Are you having problems starting your car? Your first reaction will probably be that you have a serious malfunction like a bad alternator or battery. However, I would like to point out that your vehicle is a collection of several components and individual parts. The car powering problem can be a result of a bad battery cable. Knowing the Symptoms of bad battery cables helps you detect the problem early and fix it.
While battery cables have a simple mode of operation, when there is a failure, the cables can cause problems to the electrical system. The electrical system powers everything, including starting your car, car lights, AC system, monitoring systems, and onboard computers. Without electricity flowing into the electrical system, you can’t start your car.
What Is a Battery Cable?
Battery cables connect the battery directly to the vehicle’s electrical system. Mostly, the cables have heavy-duty insulation covering because of the high power and current flowing through the heavy gauge wires. The immense pressure placed on the cables is why when you have a bad battery cable it affects all the electrical systems of the car.
When the vehicle doesn’t start, there is a problem with your battery cable. For example, there may be corrosion inside the battery cable. Corrosion provides high resistance to your electrical circuit, preventing sufficient current flow to power the car or fire up your electrical systems.
The viable option left is to test the battery cables and determine whether they are in good condition or bad. Before diving deep into how to test battery cables, let’s examine the symptoms of bad battery cables.
Symptoms of Bad Battery Cables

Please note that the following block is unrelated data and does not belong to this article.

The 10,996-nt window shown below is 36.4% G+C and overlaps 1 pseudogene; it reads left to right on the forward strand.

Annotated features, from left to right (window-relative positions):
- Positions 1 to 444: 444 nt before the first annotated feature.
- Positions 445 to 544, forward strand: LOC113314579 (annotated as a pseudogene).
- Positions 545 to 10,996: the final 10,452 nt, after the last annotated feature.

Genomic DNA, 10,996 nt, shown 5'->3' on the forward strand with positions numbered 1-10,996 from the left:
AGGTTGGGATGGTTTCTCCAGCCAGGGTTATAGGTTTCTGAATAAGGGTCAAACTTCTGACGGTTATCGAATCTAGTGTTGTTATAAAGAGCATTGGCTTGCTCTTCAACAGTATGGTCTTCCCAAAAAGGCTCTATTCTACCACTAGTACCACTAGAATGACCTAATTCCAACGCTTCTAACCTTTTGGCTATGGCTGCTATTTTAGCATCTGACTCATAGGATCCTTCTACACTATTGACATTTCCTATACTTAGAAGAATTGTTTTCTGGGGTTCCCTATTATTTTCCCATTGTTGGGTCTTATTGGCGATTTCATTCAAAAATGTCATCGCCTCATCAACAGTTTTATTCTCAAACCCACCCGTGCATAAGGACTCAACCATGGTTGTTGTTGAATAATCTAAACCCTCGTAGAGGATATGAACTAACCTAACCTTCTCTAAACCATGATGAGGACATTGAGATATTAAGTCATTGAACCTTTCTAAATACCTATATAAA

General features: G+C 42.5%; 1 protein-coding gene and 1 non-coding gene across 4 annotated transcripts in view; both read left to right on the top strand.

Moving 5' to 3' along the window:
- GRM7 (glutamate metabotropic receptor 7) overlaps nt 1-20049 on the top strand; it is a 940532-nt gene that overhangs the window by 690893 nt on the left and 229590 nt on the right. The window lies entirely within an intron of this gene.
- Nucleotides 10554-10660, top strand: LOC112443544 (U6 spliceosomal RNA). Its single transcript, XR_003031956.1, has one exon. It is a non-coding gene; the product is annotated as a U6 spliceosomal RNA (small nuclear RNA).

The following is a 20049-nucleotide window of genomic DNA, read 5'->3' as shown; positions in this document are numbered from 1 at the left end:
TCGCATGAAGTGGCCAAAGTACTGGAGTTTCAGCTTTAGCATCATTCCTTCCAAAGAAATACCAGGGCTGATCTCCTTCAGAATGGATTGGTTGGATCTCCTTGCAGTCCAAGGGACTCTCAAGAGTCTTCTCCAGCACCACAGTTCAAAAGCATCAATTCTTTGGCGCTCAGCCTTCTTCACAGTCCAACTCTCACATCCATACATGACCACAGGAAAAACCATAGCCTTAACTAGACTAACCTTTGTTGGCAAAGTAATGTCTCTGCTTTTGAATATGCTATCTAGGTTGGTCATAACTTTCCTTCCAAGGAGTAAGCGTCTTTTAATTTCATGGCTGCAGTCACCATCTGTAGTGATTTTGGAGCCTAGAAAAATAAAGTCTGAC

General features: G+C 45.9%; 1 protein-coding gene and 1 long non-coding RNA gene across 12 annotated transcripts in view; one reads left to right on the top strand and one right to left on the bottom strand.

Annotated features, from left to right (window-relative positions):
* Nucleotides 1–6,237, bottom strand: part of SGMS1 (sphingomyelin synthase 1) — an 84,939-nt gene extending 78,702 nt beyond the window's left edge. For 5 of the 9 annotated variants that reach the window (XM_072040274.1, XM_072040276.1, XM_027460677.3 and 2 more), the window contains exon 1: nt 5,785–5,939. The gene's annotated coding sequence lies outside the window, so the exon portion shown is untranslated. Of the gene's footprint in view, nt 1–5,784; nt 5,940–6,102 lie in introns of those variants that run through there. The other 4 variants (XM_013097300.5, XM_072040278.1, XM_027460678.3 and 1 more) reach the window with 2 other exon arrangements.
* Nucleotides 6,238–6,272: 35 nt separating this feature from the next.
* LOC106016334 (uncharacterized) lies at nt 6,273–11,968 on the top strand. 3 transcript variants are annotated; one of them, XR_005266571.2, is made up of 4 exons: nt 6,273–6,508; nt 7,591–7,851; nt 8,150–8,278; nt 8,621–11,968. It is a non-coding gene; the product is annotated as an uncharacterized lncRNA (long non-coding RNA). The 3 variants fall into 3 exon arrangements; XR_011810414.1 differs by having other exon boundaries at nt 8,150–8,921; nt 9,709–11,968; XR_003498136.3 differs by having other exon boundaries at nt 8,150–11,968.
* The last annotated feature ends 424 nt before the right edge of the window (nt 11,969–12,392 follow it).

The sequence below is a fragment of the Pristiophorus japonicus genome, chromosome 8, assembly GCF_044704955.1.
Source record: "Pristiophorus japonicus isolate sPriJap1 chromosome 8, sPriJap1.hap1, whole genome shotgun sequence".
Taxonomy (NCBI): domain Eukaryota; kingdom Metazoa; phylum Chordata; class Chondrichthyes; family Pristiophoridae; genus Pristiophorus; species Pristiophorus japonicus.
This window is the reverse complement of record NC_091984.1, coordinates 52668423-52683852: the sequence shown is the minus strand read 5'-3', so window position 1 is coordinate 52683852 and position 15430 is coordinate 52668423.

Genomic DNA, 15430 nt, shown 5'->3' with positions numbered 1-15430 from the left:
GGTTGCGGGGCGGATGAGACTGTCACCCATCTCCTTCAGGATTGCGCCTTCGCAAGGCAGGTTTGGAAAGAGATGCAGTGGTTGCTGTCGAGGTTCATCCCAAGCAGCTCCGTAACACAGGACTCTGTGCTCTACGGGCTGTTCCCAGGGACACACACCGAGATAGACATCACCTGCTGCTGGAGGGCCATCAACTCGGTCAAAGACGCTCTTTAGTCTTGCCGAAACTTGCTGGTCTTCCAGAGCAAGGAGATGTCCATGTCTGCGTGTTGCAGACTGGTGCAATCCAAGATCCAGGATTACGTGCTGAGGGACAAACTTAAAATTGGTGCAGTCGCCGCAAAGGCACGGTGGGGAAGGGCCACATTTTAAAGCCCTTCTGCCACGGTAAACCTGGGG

A working car battery cable should allow current flow and power to your engine. This only happens if the cable is in good condition. So, what if the battery cable fails? How do you know if you have bad battery cables? There are obvious signs of trouble that alert you of a problem with your battery cables. The signs help you take action to remedy the situation before you experience a complete electrical system failure.
So, what are the signs of a bad battery cable?
Your car won’t start
The car starter is a major component of the vehicle’s electrical system. If there is no spark or juice, your car doesn’t start, which is bad news. The first sign of a problem is when the car is cranking, or your engine is turning over when you try to start it, and takes longer than usual.
These are indications of less juice or electricity flowing from your battery to the spark plugs. Low power means a slow crank, and the engine experiences difficulty when starting. You have to wiggle the battery cable to start the car.
The cables transfer power from your car battery to the vehicle’s electrical system. A problem with the cables affects the current flow, and it can’t conduct power. To start a car engine, you need considerable cranking power.
You can experience slow cranking, or you hear clinking sounds when you start the car, which means there is less current passing through the cables to start the engine.
Corroded battery terminals
There may be corrosion inside the battery cable. How do you know? Stick your head under the hood and examine the battery terminals. If you notice signs of corrosion, then it explains why the car is having a problem starting.
Specifically, check the battery terminals where it’s hooked up with the battery cables. Corrosion is a sign of damaged battery cables. Mostly, it’s caused by the battery acid heating because of the hot engine temperature as you drive. The hot acid damages the cables, causing corrosion in the terminals.
Over time the vapor from the hot engine operation corrodes the battery terminal, causing a buildup resulting in increased resistance which can block current flow. Corrosion can seep into the cable, corroding it on the inside. The best remedy is to replace the battery cables.
This is one of the bad negative battery cable symptoms. You experience flickering fog lights and dim headlights. The dimness means there is insufficient electricity flowing to the headlights because you have a poor connection to the car battery.
The poor connection to your battery terminals could be because of corrosion making your car lights dimmer or flicker when driving.
Low voltage battery